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Vaizey: 'CABE funding cut was most diffcult decision'

The decision by the Department for Media Culture and Sport to pull CABE’s funding last year was ‘one of the most difficult we had to make’ according to Culture Minister Ed Vaizey

The revelation came in a critical report by the CMS Select Committee’s report into the funding of the arts and heritage, examining in particular the coalition government’s cuts to the Arts Council and other cultural bodies.

In the findings (published here), the committee attacked the DCMS for axeing its £5 million annual funding for the commission in the Spending Review last October, saying the decision was ‘harsh, especially given [Vaizey’s] appreciation of its work and that of the local architecture and design centres CABE has fostered’.

Vaizey had given evidence to the select committee in December as CABE was looking for a ‘phoenix project to ensure its survival’.

The committee continued: ‘We welcome CABE’s continuation within the Design Council. The severe cuts, however, have given the local centres, in particular, barely any time to re-organise for the future and the danger is that their valuable contribution will be lost.

‘We urge the DCMS, the Department for Communities and Local Government and the Design Council to consider as a priority how they can prevent this happening.’

CABE officially merged with the Design Council last month.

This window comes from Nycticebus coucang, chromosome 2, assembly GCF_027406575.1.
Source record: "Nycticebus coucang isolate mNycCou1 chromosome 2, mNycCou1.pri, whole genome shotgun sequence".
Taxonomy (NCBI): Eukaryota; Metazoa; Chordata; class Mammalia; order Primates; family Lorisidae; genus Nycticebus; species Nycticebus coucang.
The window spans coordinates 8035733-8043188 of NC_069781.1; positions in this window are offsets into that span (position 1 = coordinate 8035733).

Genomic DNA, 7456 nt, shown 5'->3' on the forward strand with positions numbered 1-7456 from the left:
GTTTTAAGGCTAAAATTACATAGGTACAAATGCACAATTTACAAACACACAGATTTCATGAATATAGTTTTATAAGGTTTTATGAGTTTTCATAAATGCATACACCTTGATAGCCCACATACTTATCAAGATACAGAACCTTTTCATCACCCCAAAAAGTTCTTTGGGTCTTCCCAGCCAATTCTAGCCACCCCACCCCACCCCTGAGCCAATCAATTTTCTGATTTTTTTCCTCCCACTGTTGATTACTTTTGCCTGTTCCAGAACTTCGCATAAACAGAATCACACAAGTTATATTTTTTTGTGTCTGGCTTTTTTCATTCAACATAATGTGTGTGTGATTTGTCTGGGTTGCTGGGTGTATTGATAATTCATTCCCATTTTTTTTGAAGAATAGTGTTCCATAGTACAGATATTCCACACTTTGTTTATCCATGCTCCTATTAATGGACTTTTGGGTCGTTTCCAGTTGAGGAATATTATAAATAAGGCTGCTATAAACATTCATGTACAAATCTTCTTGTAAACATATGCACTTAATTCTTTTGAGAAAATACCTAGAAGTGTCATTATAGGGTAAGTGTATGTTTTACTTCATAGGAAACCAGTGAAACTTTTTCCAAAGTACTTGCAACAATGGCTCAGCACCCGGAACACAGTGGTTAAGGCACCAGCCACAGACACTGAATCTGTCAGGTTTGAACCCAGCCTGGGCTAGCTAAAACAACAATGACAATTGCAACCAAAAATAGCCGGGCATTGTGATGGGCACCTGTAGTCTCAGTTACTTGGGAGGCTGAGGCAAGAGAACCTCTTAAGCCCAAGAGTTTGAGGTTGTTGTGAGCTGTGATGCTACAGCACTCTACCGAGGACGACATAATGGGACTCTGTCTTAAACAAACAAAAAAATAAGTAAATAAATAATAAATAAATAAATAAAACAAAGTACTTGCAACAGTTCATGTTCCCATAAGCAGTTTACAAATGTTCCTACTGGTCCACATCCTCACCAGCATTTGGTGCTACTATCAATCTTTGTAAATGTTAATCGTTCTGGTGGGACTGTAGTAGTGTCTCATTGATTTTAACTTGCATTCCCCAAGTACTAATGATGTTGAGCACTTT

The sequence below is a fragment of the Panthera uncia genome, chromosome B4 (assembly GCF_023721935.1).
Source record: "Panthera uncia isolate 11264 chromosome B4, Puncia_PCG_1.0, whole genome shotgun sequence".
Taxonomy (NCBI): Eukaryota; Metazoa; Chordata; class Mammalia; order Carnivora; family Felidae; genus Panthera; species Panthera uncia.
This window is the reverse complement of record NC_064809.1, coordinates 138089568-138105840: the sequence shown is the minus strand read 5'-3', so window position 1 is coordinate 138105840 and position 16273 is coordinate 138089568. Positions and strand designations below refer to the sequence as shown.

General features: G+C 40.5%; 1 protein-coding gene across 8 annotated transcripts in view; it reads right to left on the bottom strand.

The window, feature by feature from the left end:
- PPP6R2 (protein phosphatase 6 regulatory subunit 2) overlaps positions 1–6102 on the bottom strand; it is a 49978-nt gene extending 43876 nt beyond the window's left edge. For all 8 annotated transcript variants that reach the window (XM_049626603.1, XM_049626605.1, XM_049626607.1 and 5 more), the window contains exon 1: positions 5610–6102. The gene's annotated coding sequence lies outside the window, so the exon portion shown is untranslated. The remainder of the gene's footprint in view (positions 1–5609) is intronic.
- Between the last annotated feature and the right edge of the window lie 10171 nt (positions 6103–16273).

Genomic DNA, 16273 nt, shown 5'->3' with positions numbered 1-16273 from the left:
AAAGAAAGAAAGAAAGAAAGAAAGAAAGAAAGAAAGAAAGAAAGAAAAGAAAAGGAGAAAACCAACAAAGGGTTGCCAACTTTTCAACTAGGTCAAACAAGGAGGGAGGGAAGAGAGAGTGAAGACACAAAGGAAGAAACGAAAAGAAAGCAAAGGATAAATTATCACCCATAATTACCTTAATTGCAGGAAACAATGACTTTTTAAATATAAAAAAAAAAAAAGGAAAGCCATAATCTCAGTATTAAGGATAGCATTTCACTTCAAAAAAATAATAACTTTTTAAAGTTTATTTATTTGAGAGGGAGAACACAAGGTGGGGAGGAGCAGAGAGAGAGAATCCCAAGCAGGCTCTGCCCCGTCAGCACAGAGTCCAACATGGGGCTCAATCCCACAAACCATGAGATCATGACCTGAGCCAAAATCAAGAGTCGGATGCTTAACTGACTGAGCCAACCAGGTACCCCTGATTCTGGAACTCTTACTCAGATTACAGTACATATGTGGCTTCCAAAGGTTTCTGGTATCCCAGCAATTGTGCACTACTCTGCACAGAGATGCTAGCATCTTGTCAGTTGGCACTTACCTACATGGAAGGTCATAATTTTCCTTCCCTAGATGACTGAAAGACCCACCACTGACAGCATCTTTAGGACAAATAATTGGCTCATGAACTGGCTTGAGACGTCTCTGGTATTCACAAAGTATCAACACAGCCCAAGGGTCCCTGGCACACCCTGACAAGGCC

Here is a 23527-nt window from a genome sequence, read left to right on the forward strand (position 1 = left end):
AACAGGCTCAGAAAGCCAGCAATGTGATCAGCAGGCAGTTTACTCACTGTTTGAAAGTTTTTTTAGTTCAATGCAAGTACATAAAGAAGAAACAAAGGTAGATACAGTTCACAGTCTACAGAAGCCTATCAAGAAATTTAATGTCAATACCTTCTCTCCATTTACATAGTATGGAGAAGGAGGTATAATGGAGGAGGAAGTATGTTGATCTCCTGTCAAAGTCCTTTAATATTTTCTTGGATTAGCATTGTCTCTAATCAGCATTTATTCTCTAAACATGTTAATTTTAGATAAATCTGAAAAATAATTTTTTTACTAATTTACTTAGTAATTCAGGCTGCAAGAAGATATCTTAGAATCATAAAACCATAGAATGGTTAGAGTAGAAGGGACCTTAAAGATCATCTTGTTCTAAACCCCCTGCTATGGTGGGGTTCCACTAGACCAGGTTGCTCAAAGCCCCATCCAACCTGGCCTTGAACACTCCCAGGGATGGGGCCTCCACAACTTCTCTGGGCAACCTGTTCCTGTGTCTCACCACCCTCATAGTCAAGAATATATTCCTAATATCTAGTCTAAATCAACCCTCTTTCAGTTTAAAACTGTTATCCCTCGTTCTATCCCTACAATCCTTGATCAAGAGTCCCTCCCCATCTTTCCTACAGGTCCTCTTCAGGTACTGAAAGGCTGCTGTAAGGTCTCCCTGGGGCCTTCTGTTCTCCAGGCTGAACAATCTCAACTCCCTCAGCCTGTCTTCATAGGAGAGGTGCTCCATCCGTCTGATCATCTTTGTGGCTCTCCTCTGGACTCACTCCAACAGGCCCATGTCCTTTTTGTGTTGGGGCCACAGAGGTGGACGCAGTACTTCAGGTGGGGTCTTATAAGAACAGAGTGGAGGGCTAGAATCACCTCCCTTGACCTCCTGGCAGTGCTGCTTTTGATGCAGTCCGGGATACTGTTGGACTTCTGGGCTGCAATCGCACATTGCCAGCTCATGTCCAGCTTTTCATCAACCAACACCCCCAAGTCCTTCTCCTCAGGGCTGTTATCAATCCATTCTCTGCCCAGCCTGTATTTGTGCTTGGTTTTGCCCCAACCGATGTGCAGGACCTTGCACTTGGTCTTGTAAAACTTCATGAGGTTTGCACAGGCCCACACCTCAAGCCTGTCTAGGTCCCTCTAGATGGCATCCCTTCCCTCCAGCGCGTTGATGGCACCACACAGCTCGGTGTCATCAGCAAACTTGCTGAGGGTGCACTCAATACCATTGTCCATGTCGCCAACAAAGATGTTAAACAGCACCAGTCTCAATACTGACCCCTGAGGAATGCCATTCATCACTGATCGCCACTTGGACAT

The committee also flagged up worries about the potential drop in numbers of heritage experts and local conservation officers due to the spending cuts.

The report concludes: ‘We are concerned that the Government does not realise that effective management of the historic environment at local level cannot be adequately undertaken without sufficient numbers of local authority conservation officers.

‘The lack of conservation officers was a matter of particular concern to our predecessors in both 2006 and 2008 and we are concerned that the position may deteriorate further in the light of local government spending cuts. This will inhibit protection of the built heritage and hamper proper consideration of development proposals in the planning system when the economy recovers.

‘We urge the Government to remind councils of the need to retain their specialist heritage professionals, an important statutory function.’

 

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